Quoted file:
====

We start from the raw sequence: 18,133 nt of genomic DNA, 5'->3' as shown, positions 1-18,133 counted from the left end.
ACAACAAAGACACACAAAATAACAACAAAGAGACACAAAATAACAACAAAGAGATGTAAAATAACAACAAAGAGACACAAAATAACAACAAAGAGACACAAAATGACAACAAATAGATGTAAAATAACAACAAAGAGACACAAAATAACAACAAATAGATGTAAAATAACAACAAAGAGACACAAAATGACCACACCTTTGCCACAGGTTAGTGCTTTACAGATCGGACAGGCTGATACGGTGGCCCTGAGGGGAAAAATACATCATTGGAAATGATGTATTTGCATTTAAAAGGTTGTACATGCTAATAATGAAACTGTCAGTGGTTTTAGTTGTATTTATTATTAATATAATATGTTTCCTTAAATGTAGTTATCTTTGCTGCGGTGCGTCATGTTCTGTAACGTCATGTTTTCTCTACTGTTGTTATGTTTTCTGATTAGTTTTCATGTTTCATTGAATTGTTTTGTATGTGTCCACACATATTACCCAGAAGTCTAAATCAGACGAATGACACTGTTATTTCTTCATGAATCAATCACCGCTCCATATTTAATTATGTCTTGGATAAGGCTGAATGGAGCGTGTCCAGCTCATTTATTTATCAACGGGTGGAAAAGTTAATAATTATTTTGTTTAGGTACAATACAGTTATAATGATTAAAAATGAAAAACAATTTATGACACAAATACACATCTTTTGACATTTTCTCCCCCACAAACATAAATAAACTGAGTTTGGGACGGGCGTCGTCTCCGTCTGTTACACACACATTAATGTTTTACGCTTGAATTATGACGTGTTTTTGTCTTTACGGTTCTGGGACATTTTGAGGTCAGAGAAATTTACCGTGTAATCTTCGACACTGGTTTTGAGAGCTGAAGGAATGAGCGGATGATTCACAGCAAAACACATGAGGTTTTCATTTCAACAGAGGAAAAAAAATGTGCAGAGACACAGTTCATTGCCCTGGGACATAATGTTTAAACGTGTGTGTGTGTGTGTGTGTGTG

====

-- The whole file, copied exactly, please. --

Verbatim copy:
We start from the raw sequence: 18,133 nt of genomic DNA, 5'->3' as shown, positions 1-18,133 counted from the left end.
ACAACAAAGACACACAAAATAACAACAAAGAGACACAAAATAACAACAAAGAGATGTAAAATAACAACAAAGAGACACAAAATAACAACAAAGAGACACAAAATGACAACAAATAGATGTAAAATAACAACAAAGAGACACAAAATAACAACAAATAGATGTAAAATAACAACAAAGAGACACAAAATGACCACACCTTTGCCACAGGTTAGTGCTTTACAGATCGGACAGGCTGATACGGTGGCCCTGAGGGGAAAAATACATCATTGGAAATGATGTATTTGCATTTAAAAGGTTGTACATGCTAATAATGAAACTGTCAGTGGTTTTAGTTGTATTTATTATTAATATAATATGTTTCCTTAAATGTAGTTATCTTTGCTGCGGTGCGTCATGTTCTGTAACGTCATGTTTTCTCTACTGTTGTTATGTTTTCTGATTAGTTTTCATGTTTCATTGAATTGTTTTGTATGTGTCCACACATATTACCCAGAAGTCTAAATCAGACGAATGACACTGTTATTTCTTCATGAATCAATCACCGCTCCATATTTAATTATGTCTTGGATAAGGCTGAATGGAGCGTGTCCAGCTCATTTATTTATCAACGGGTGGAAAAGTTAATAATTATTTTGTTTAGGTACAATACAGTTATAATGATTAAAAATGAAAAACAATTTATGACACAAATACACATCTTTTGACATTTTCTCCCCCACAAACATAAATAAACTGAGTTTGGGACGGGCGTCGTCTCCGTCTGTTACACACACATTAATGTTTTACGCTTGAATTATGACGTGTTTTTGTCTTTACGGTTCTGGGACATTTTGAGGTCAGAGAAATTTACCGTGTAATCTTCGACACTGGTTTTGAGAGCTGAAGGAATGAGCGGATGATTCACAGCAAAACACATGAGGTTTTCATTTCAACAGAGGAAAAAAAATGTGCAGAGACACAGTTCATTGCCCTGGGACATAATGTTTAAACGTGTGTGTGTGTGTGTGTGTGTG